Ms. Gottesman — whom the Jewish Federation of Greater MetroWest will celebrate with its Bamberger award on May 26 (see box) — has been involved with philanthropy throughout her life, but it’s perhaps fair to say that the Day School Initiative is her most important gift to the community. The initiative gives all four of the local day schools a way to promise every family — including those firmly within the upper middle class, depending on their income and the number of children they have in the day school system — that once they qualify, based on their self-reported income, they can be sure that they will get tuition assistance. It also ensures that the day school will provide their children with an excellent education.

As she talks about her life, Ms. Gottesman is straightforward, even dispassionate. This is a much-told story, and she’s not at all self-referential; she just wants to help the causes she cares about, and if telling her story again will help, then she’ll do it.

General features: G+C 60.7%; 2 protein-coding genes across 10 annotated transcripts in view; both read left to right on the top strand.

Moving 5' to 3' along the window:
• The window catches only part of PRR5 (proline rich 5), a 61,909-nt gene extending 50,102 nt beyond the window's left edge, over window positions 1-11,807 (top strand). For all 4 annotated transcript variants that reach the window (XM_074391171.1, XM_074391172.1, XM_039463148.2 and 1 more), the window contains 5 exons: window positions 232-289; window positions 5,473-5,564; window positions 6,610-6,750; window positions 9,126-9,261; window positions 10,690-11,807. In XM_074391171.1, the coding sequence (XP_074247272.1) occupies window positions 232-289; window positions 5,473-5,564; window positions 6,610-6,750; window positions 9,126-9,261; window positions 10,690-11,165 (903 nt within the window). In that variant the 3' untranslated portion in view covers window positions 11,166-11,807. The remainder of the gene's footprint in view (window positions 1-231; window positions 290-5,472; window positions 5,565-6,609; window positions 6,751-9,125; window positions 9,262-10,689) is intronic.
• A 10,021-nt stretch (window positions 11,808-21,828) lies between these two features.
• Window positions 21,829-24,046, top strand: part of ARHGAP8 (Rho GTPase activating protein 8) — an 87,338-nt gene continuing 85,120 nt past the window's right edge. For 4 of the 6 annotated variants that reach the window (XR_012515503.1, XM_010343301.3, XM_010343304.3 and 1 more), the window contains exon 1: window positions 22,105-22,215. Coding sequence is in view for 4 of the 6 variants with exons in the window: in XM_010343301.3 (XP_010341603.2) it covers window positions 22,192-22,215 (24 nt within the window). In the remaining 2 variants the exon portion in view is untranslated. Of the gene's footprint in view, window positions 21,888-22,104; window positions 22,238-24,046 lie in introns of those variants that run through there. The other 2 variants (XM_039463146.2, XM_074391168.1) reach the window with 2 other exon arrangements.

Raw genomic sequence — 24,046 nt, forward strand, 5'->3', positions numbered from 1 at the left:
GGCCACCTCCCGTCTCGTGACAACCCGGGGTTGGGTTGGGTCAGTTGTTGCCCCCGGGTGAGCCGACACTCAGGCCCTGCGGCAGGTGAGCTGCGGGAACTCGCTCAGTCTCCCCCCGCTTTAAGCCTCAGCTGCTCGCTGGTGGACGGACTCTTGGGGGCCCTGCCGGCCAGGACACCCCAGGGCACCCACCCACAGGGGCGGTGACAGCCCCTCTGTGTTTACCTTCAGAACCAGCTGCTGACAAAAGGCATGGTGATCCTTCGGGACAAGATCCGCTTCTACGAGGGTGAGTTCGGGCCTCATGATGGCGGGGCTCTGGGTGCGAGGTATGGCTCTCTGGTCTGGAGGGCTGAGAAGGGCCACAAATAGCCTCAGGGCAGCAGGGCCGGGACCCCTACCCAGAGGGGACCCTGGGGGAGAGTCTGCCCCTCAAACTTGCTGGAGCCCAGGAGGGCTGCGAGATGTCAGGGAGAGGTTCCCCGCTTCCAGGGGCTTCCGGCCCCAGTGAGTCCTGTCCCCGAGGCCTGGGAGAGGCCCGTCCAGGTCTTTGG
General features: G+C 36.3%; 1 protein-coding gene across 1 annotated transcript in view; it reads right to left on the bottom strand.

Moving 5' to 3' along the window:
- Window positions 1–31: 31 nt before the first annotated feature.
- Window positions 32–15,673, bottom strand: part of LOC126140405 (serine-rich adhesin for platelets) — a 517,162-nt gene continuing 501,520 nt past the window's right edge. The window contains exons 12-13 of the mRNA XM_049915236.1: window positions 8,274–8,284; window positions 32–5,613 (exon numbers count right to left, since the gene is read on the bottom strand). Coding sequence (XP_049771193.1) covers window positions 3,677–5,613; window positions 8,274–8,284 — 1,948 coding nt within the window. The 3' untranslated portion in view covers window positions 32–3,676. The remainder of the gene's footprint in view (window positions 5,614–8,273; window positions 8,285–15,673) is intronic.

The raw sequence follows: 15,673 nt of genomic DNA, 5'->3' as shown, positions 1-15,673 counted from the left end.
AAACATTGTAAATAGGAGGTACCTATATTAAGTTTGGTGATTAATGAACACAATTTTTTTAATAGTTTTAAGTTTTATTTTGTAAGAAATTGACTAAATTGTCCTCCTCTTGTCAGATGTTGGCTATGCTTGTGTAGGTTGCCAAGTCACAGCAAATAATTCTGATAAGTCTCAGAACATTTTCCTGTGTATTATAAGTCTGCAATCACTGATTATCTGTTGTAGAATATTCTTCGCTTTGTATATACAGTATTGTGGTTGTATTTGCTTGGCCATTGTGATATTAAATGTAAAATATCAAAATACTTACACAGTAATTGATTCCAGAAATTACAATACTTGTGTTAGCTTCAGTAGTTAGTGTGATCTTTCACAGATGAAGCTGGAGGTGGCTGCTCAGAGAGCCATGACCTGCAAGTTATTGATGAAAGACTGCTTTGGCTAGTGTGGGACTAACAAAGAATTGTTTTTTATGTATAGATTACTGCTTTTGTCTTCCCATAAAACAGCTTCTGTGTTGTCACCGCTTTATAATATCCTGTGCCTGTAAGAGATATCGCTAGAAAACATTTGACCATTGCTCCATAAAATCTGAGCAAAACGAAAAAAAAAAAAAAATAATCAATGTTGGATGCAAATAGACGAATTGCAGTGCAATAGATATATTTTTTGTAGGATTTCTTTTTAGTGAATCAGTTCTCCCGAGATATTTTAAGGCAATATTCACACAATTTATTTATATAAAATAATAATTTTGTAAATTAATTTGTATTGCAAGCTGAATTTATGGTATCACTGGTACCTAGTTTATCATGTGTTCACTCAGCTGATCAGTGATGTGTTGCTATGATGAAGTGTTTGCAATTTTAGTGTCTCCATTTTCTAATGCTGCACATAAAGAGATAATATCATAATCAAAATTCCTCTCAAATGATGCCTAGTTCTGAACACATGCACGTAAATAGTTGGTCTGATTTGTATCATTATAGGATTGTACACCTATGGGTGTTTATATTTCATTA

It’s a good story.

Paula Rachlin was born in New Britain, Connecticut, in 1934, the daughter of Irving Rachlin, who came from Belarus, and Rose Saxe Rachlin, from Montreal. There were many Rachlins and Milkowitzes — their cousins — in New Britain. It’s a working-class town; Irving Rachlin, who went straight from high school to law school at NYU, as prospective lawyers did then, practiced general small-town law.

“Life was very different from today,” Ms. Gottesman said. “It was the Depression. We didn’t ask for anything, we didn’t turn the lights on when we didn’t need them, we didn’t turn the water on when we weren’t using it. I had only one pair of shoes, so when I was walking on the edge of the pond one day and I got them wet, I had to wear slippers for the rest of the day.”